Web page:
1. Don't do what you are told.
More precisely, never "settle" for doing "only" what you're told; always try to do a little something extra. Ask yourself, "Why did he/she request this of me, and what can I do to deliver more than they want?" As Martin puts it, "The way you get promoted is not by doing what you are told, but by taking the initiative to do more..."
2. Under promise and over deliver.
The idea is to get your manager to recognize you as one who frequently exceeds expectations. My old friend Jay Trachman used to brag that one of his proudest achievements as a beginning jock was to empty the "in" basket in the production studio each evening before going home. He didn't steal other people's voice work, but anything routine that simply required dubbing to cart, or copying with a tag -- he finished. Not only did he get a rep for doing something extra, but he also learned production. By the time he was ready to seek his next job, he could sell himself as a "production Wiz!"
3. Always make your boss look good.
One of my favorite old sayings: "There's no limit to what you can achieve, if you don't care who gets the credit." And when the person getting the credit is in a position to reward you with a promotion or a pay increase, well -- that sounds to me like the best kind of rational selfishness.
Top qualities of people who get promoted:
- They work for a company and for leaders they respect and admire. In part, this means quit whining about the lousy outfit you work for, if you do, and find something more to your liking. It may not happen in a day or even a year, but if you're unhappy where you are, and settle, you're settling on your own hopes and aspirations. Never stop looking until you find someone you can devote your heart and soul to.
- Always keep the "big picture" in mind. Understand how the things you do every day fit into the whole picture. We on-air talents tend to have an inflated view of how important our work is to the company: "Without me, they wouldn't have anything to sell." (Sales people have the same inflated view: "If we didn't sell, they'd starve!") It takes both sides, along with management and support staff, to make the station "work." It's wise to be seen as one who can bridge these gaps -- one who communicates well with all the various departments of the business.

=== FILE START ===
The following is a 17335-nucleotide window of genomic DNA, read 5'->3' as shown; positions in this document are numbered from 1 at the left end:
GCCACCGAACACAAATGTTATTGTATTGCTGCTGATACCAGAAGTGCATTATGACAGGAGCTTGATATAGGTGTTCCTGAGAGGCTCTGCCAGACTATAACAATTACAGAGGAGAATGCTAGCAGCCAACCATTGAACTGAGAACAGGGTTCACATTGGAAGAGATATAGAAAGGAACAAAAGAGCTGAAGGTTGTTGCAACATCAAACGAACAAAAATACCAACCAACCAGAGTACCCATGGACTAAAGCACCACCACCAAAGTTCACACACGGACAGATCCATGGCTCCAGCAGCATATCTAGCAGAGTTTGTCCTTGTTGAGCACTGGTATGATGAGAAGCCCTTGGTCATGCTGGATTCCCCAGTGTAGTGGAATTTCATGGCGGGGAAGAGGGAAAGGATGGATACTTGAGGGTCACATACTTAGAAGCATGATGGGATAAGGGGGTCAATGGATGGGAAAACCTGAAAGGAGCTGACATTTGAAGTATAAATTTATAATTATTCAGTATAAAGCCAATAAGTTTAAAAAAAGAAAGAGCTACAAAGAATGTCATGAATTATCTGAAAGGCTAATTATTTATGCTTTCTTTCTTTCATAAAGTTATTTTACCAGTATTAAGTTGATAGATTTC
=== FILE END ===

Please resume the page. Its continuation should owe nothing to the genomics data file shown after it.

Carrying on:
- They have strong technical skills and work hard on technical projects. How many things do you know how to do at the station, besides your own principle tasks? In the age of multi-tasking, the more things you can do, the more valuable you are to the company, and the more secure your job is. It's to your advantage to learn how to sell, create logs, manipulate a data base, etc.
- They work beyond "nine to five" - not just on the work of the day, but by taking classes, reading books and getting extra training that continuously increases their human capital. This is a tricky one for radio people: I don't suggest you "live and breathe" radio, because it's to your advantage, as a performer, to mix with other people and to "have a life." The more different things you do, the more well-rounded a person you become, and the more interesting you are, potentially, on the air. Still: you've heard it a thousand times. This is not a forty-hour-a-week job. Never was, never will be. When things need to be done, the one who's there to do them will be the one the management values. And if, between going to the movies and concerts, and watching the popular TV shows and being active in civic or religious organizations and all the other things we need to do to become a visible member of the community, you also find time to read the trades and an occasional book on how to improve your skills, so much the better.